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U.S. Transportation Department Plans Penalties for Poor Performing Airlines

U.S. Department of Transportation Building

Pete Buttigieg has met with airline CEOs in recent days to confirm what measures carriers are taking to keep operations running throughout the summer.
Transportation Secretary Pete Buttigieg has inferred that his department will hold airlines accountable for any disruption to consumers during the summer travel season.


The Associated Press reports Buttigieg met virtually with a number of heads of major carriers on Thursday to verify the measures that airlines are taking in order to keep operations running throughout summer. Speaking of the meeting between himself and the CEOs, the agency reports that Buttigieg told NBC News, “I let them know that this is a moment when we are really counting on them to deliver reliably for the traveling public.”


Buttigieg Holding Carriers Responsible For Poor Performance

On Thursday alone, the AP reported that about 1,500 flights were canceled due to bad weather on the East Coast. Buttigieg himself was impacted by these cancelations and had to drive from Washington to New York after his flight was grounded.


This round of disruption comes weeks after just under 3,000 flights were scrapped around Memorial Day weekend. Buttigieg has urged carriers to ensure that they can cope with passenger demand – which has surged with the easing of the COVID-19 pandemic – with the personnel and resources that they currently have. Additionally, he is pressing airlines to take on more staff in customer service roles to help further ease the situation.


It’s possible that Buttigieg and the US Department of Transportation (DOT) may also turn to enforcement actions – which may result in fines – in order to enhance the customer service standards of carriers. However Buttigieg has said that he is waiting to see how carriers perform during the rest of the summer period before turning to any further measures.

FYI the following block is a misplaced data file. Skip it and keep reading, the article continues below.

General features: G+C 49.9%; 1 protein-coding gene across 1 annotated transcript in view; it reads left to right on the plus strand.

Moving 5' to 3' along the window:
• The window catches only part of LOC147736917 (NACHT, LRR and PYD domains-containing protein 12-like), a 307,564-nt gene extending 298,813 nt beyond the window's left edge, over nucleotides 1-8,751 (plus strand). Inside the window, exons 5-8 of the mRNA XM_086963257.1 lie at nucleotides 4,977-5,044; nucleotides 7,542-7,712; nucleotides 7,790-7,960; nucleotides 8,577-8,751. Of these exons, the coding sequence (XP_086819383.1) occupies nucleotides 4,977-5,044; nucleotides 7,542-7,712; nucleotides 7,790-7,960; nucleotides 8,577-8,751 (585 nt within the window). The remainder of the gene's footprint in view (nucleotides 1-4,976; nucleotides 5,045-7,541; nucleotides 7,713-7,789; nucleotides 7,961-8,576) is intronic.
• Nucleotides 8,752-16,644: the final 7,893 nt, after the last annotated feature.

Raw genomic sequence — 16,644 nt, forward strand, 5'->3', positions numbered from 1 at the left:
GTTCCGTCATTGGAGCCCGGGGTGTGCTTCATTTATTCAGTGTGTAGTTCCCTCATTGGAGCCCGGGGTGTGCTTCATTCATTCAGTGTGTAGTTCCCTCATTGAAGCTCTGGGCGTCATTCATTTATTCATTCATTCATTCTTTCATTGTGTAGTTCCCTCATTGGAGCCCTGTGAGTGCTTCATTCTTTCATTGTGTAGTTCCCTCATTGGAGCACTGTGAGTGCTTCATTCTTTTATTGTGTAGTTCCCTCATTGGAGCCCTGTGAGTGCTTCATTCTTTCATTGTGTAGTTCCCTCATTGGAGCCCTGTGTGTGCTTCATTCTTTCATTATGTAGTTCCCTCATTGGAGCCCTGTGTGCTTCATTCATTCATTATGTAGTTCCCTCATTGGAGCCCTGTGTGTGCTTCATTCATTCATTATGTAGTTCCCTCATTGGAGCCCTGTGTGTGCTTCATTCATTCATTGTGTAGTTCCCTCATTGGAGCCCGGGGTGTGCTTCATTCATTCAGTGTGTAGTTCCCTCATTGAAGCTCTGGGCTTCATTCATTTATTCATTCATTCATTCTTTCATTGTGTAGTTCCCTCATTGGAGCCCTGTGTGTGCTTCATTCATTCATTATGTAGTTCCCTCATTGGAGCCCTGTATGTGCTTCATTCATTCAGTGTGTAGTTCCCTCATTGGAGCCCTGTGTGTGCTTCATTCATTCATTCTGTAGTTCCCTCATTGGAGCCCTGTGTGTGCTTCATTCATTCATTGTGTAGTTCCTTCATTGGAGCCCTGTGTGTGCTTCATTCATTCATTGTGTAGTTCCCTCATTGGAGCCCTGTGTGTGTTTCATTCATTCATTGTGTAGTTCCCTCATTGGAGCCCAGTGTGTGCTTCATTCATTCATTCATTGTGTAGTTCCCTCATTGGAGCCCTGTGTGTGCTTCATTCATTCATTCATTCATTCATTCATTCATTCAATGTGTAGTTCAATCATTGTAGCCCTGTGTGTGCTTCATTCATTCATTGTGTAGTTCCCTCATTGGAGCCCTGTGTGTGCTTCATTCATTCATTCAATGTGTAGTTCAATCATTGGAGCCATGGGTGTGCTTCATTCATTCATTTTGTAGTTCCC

While seasonal storms and bad weather have had an impact on flight cancelations in recent weeks, carriers admit to having been taken aback by the speed at which travel demand has recovered from the pandemic. As AP acknowledges, many are now struggling to swiftly replace lost staff – especially pilots – and this has had a knock-on impact on operations from a customer service perspective. But while pilots can take months to recruit and train, the DOT maintains that customer service staff can be quickly and seamlessly added to personnel rosters to bolster airline performance and keep travelers happy.


Feature image courtesy: kmf164/flickr/CC BY-SA 2.0

Ghoulish July 25, 2022

As long as the "fines" go to the government. 

The "Party of the People" would never dare suggest actually compensating the fliers footing the bills and suffering from this. Oh no. 

The people they care about don't often fly, unless it's a government funded flight to redistribute them from the border states to the interior. 

Apparently our leaders, in pursuit of their borderless carbon free leftist utopia don't see much benefit to making the bougoisie whole.

Travel Addict June 29, 2022

"...Pete Buttigieg has inferred that his department will hold airlines accountable..."


(Sorry, I can't help myself.)

RRROOO June 27, 2022

He has to look important and 'busy' to keep that position.Airlines/airports CANNOT FIND WORKERS. There are staff shortages around the world.

Get a clue Pete!

stablemate77 June 26, 2022

becoming  a  worry  if  will  get  to  place  i  paid  for  on  days off  holiday weekend and lose money hotels reserved at destination  airlines  blame FAA  is  easy  for  them need more secure ticket laws for airlines cancel flights

cmd320 June 25, 2022

Captain oblivious strikes again. Of course adding more staff will help the situation, if it were that easy all the airlines would have already done that.